Rep. Kirkpatrick’s Legislation Stabilizes Funding Distribution for Counties and Local Governments
(Tucson, AZ)– On Tuesday, the House Select Committee on the Climate Crisis unveiled a comprehensive congressional climate action framework, highlighting Rep. Kirkpatrick’s bill H.R.3043 – Permanently Reauthorizing PILT Act, as an important tool in the effort to solve the climate crisis.
The Select Committee’s climate action framework outlines ambitious and achievable policies to:
- Grow our economy and put Americans back to work in clean energy jobs
- Protect the health of all families
- Make sure our communities and farmers can withstand the impacts of climate change
- Protect America’s land and water for the next generation
The report specifically recommends timely action on the PILT program, which provides local governments with funding that helps offset lost property tax revenue due to non-taxable federal lands within their boundaries. Local governments in around 1,900 counties in 49 states rely on these critical payments.
PILT payments have been distributed and used to fund essential community services like education, infrastructure, emergency services, waste disposal, and law enforcement. Under current law, Congress must reauthorize the PILT program on an annual basis. Because PILT funding is subject to the annual appropriations process, local governments are left to wonder whether they will be receiving the funding they need. Rep. Kirkpatrick’s legislation, H.R. 3043 – Permanently Reauthorizing PILT Act is a simple fix to that real uncertain process.
Rep. Kirkpatrick has been a strong supporter of the PILT program, and has worked across the aisle to garner co-sponsorships for this legislation, for years.
“Every county in Arizona receives PILT payments; many smaller and rural counties really rely on PILT payments to fund vital community services. For many Arizona localities, PILT funding helps ensure that our federal land and incredible landscapes are preserved and provided proper maintenance. Whether it’s for waste disposal or investments in new green climate-friendly technologies, the funds allocated to our counties help make our communities better. Making these payments permanent is noncontroversial and nonpartisan, it’s common-sense — a win for everyone,” said Rep. Kirkpatrick. “Especially as our smaller communities face financial hurdles from this pandemic, it’s crucial that Congress help stabilize its funding distribution. The more stable our local budgets, the stronger our communities will be.”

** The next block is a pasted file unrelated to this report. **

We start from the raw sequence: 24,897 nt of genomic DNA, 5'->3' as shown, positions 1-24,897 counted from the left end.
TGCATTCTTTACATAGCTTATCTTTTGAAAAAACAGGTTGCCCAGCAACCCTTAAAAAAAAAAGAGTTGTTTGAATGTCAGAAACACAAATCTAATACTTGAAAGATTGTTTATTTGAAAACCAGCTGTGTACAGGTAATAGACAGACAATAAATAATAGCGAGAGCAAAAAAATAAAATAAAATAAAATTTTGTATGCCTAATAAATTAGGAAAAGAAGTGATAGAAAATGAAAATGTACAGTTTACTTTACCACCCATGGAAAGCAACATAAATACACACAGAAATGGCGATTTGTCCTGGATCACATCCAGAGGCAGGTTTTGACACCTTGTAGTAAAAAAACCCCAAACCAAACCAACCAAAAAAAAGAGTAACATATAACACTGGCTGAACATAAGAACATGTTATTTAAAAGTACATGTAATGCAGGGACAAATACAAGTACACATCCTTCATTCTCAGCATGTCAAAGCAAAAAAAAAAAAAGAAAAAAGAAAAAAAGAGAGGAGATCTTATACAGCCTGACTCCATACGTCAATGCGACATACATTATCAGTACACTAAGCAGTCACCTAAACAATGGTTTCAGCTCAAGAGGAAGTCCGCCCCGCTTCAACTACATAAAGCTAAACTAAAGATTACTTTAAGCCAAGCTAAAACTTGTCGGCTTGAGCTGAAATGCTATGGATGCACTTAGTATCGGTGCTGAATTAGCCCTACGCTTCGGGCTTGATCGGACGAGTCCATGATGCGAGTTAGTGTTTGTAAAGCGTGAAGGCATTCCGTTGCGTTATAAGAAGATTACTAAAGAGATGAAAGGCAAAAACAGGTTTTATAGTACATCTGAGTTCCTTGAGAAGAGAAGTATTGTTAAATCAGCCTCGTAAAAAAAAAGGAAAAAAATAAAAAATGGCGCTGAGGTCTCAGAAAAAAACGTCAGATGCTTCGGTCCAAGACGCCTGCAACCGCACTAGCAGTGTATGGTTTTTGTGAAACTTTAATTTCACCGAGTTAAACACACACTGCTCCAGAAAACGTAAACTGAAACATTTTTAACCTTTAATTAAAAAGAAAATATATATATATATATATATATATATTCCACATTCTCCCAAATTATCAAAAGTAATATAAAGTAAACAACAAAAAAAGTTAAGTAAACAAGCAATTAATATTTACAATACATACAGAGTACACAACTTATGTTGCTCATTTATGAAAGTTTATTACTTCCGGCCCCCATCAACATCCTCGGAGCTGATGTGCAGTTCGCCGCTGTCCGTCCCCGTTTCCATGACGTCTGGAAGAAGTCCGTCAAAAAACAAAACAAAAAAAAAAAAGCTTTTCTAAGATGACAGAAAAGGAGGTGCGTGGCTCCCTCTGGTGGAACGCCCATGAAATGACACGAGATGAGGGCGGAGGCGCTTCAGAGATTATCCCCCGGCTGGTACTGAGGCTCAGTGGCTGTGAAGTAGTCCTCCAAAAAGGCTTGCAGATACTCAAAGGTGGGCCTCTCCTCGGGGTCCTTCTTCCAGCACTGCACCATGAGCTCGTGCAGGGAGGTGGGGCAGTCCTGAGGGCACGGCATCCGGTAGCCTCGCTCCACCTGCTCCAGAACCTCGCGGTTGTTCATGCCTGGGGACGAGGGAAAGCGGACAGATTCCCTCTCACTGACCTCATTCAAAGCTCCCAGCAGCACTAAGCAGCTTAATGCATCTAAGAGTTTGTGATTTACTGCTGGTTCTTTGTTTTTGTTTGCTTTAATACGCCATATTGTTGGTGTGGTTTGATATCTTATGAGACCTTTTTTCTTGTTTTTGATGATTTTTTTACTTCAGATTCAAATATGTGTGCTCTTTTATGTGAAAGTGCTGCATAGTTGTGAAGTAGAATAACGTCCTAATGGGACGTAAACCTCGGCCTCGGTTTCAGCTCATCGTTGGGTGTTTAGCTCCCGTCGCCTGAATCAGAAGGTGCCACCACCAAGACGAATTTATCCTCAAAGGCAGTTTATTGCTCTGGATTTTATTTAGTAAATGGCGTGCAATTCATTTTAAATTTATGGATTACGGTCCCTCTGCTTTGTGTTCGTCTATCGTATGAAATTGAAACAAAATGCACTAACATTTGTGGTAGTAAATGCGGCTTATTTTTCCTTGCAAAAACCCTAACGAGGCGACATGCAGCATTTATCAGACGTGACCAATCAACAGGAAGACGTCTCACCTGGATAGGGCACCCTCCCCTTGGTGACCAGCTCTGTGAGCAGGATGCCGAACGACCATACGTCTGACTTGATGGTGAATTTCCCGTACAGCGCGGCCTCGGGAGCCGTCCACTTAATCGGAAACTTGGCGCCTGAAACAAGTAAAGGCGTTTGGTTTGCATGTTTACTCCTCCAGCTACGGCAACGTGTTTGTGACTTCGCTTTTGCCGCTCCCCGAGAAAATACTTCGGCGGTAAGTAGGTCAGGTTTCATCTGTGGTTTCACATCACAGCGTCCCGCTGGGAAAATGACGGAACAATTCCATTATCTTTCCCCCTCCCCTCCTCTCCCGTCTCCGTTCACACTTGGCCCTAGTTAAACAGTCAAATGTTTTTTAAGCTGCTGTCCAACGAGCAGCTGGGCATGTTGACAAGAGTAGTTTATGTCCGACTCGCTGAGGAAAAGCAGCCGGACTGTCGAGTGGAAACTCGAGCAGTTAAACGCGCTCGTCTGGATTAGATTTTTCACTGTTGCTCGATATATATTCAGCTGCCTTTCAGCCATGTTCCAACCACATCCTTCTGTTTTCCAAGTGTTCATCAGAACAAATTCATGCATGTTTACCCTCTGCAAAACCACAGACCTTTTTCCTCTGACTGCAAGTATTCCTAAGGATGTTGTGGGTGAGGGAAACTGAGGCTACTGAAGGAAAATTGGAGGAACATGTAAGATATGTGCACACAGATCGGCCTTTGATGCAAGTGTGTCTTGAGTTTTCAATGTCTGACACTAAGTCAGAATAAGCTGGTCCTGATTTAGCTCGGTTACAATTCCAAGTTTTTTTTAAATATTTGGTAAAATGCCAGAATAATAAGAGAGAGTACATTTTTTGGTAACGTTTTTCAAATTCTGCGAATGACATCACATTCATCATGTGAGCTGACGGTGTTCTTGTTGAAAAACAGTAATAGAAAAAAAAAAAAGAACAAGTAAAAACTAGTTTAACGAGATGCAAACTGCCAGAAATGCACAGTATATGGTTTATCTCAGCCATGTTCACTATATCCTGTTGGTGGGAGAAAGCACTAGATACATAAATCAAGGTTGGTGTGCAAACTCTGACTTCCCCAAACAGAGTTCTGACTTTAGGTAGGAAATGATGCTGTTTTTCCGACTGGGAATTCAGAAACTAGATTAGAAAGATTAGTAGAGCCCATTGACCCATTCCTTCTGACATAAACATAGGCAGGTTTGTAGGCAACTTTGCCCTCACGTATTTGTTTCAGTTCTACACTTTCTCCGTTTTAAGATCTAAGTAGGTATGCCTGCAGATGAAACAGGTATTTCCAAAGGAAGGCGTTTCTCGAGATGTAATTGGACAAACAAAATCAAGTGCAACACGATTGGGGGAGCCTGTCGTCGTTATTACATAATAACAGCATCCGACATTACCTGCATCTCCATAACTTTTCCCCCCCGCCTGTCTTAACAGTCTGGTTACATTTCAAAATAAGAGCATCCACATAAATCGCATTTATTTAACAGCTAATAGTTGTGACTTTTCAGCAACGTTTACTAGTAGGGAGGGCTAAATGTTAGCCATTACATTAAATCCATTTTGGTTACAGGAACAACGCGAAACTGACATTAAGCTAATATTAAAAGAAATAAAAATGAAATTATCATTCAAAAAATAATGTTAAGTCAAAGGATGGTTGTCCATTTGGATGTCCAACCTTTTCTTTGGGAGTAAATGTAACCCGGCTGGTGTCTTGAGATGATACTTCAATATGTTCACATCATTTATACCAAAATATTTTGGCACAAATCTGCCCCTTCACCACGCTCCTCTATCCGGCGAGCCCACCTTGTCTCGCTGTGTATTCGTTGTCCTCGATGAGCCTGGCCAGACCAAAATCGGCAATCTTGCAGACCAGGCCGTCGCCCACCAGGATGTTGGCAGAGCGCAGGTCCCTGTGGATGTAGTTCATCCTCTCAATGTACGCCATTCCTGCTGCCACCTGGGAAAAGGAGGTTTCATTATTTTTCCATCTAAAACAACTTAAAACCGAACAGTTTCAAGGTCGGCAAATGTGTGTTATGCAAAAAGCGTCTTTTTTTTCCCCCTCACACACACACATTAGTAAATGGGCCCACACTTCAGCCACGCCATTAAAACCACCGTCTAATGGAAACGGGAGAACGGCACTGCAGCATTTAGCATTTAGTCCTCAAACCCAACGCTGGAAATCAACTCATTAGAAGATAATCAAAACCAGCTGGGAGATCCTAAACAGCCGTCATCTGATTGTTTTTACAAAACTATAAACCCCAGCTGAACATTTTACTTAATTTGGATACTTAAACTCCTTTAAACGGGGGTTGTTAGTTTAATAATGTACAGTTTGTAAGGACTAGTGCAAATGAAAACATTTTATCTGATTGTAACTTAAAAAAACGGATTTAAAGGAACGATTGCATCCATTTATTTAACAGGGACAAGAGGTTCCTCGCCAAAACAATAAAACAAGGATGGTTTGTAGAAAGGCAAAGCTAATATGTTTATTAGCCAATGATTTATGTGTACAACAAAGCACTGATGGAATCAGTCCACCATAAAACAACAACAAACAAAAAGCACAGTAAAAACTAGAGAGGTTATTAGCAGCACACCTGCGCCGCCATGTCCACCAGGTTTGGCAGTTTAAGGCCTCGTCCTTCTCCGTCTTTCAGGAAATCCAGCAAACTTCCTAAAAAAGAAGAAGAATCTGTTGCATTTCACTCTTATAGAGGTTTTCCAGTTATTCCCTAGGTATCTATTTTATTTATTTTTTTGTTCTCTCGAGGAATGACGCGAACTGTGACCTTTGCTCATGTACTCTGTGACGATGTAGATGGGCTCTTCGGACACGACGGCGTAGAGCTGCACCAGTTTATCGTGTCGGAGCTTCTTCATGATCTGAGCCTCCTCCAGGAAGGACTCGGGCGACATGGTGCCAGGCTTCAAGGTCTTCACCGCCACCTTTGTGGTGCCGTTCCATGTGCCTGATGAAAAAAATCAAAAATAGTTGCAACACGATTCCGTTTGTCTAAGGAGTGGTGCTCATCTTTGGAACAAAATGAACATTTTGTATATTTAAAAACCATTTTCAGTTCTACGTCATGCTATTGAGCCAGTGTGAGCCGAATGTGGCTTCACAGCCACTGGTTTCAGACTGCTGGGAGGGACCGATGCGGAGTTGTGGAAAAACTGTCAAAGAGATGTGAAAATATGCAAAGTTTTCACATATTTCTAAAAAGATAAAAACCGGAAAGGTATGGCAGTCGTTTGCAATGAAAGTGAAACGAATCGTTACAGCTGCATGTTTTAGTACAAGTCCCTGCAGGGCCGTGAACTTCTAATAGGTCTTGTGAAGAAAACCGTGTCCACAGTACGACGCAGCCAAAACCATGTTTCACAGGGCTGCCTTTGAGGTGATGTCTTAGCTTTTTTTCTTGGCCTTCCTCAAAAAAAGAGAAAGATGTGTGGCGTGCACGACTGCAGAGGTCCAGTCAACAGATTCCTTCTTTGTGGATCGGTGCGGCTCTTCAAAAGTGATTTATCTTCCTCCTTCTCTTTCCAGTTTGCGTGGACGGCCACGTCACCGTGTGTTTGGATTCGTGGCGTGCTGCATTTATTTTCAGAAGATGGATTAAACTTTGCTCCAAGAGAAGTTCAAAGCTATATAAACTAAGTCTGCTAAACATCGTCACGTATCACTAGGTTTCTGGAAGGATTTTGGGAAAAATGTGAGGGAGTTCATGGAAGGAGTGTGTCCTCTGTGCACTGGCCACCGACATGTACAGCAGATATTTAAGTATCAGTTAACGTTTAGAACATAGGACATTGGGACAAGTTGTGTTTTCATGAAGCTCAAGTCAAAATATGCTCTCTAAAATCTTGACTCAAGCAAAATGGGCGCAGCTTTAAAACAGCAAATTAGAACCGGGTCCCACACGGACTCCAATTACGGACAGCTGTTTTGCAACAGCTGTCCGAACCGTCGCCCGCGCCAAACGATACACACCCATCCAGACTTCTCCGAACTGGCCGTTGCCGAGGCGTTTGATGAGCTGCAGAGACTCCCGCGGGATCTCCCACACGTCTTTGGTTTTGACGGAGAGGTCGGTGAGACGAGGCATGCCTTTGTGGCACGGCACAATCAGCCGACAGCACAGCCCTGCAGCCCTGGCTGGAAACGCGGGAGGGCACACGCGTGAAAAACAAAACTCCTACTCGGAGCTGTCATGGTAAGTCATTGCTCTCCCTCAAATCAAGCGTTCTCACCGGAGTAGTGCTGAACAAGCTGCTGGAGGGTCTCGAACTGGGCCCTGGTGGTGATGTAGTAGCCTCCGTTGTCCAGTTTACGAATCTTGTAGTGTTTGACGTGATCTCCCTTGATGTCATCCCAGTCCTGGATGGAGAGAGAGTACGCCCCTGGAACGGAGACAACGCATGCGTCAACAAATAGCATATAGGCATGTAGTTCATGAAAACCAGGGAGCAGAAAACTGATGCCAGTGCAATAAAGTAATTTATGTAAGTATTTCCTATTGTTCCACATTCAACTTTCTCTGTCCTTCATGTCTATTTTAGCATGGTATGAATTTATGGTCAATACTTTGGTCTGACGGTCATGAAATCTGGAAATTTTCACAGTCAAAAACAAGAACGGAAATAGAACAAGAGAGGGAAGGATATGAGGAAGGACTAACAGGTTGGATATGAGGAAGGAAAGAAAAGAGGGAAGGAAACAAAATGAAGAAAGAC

“We appreciate Congresswoman Kirkpatrick’s efforts to ensure that the PILT program is permanently funded and not subject to the uncertainty of the appropriations cycle,” said Matthew Chase, Executive Director of National Association of Counties. “We urge Congress to fulfill its promise to public lands counties and pass this legislation swiftly.”
“PILT is an obligation of the federal government and county taxpayers directly depend on these resources; however, the U.S. Congress has been treating PILT funding as a discretionary program, subjecting it to the uncertainty of the annual appropriations process,” said Russell McCloud & Craig A. Sullivan, President & Executive Director of the County Supervisors Association of Arizona. “[The Permanently Authorizing PILT Act] is a top priority for Arizona counties and the more than 1,850 public lands counties across the country.”
“All of Arizona’s 15 counties rely on the PILT program to help provide essential services,” explained Jen Marson, Executive Director of the Arizona Association of Counties. “Some counties use it for search and rescue operation, others for vaccinations or law enforcement services. The revenue that Arizona’s counties receive in PILT is a crucial component in helping counties help Arizonans. PILT was a mandatory classification through 2014 and we are grateful that Congresswoman Kirkpatrick is working to ensure that this vital program is permanently funded.”
The Select Committee’s plan would put the country on a path to net-zero carbon pollution by 2050, if not earlier. It would power economic recovery through clean energy investment and family-sustaining jobs and address the legacy of environmental injustice harming America’s low-income communities and communities of color.
“House Democrats recognize that we have the moral imperative to meet this moment with a bold climate action plan to reduce carbon pollution, create much-needed jobs to rebuild our economy, and tackle the systemic injustice of environmental racism head-on,” said Rep. Kathy Castor, Chair of the Select Committee on the Climate Crisis.
The full Select Committee report is viewable here.
- The House Select Committee on the Climate Crisis was created at the outset of the 116th Congress to deliver policy recommendations to other House committees on how to solve the climate crisis.